Another lapsang for the new autumn season. I received this tea in a trade with Spencer a few months ago and have been holding onto it for chilly weather. There’s just something about smoky black tea and being out in the chilly fall wind.

This tea brews up dark and hearty, smelling heavily of pine smoke, as it should. To give an idea of how potent this tea is, it was in a ziplock on my kitchen counter. My boyfriend tossed his work shirt onto it without noticing and left it overnight. The entire next day, he smelled like a campfire. (Be careful where you store your lapsang, kiddies.)

The flavor matches the powerful aroma, with a twist of leather. But it also has a sort of tang to it that’s more like pine than any lapsang I’ve ever had. It reminds me of the scent of pine sap, right after a live branch is broken. I haven’t been impressed with Peet’s until now, honestly. This is a unique and interesting lapsang souchong.

205 °F / 96 °C 4 min, 45 sec

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Quiet, strange, and in love with the world of tea. Living just outside of Atlanta. Cat lover, electronic music geek, balcony gardener, and collector of fossils. On the hunt for the perfect tea in each of my favorite categories.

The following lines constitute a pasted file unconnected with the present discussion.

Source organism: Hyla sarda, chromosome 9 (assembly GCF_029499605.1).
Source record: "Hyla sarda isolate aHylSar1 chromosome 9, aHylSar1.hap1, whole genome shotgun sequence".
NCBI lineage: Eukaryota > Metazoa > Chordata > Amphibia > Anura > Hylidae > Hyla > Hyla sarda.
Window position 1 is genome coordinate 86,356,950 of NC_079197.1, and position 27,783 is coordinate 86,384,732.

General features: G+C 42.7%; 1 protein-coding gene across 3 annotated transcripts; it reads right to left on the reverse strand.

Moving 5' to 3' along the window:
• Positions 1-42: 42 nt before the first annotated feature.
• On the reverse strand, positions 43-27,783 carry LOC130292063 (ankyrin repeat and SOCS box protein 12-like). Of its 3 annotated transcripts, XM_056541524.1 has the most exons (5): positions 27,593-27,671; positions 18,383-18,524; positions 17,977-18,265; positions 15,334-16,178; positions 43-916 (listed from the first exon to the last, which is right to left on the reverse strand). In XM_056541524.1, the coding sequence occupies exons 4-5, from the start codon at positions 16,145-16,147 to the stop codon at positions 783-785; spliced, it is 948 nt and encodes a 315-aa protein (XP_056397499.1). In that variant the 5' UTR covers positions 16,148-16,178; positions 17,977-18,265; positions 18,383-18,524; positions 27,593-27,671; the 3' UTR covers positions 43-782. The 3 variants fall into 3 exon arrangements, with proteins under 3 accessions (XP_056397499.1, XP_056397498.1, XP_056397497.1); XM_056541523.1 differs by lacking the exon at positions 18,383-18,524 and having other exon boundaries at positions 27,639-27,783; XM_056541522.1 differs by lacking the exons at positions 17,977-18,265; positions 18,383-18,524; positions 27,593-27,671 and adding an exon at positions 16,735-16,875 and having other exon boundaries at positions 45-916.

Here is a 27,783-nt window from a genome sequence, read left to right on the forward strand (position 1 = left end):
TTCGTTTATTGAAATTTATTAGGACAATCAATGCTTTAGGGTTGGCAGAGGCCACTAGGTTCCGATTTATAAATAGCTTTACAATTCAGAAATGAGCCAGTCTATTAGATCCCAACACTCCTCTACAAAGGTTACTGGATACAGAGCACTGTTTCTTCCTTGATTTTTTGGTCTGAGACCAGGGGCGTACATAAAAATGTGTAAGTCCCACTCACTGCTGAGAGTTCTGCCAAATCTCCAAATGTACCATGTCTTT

I have officially been here on Steepster for 10 years.

I prefer black teas, and my preferences change with the seasons. I drink my tea iced from April – October and hot during the few cold months.

You can assume that I’m preparing my tea using the Western method. I use stevia or honey as my sweetener. My tea cupboard always contains earl grey, chai, a sleepytime, a dessert, something fruity, an herbal, and a plain black.


Decatur, GA



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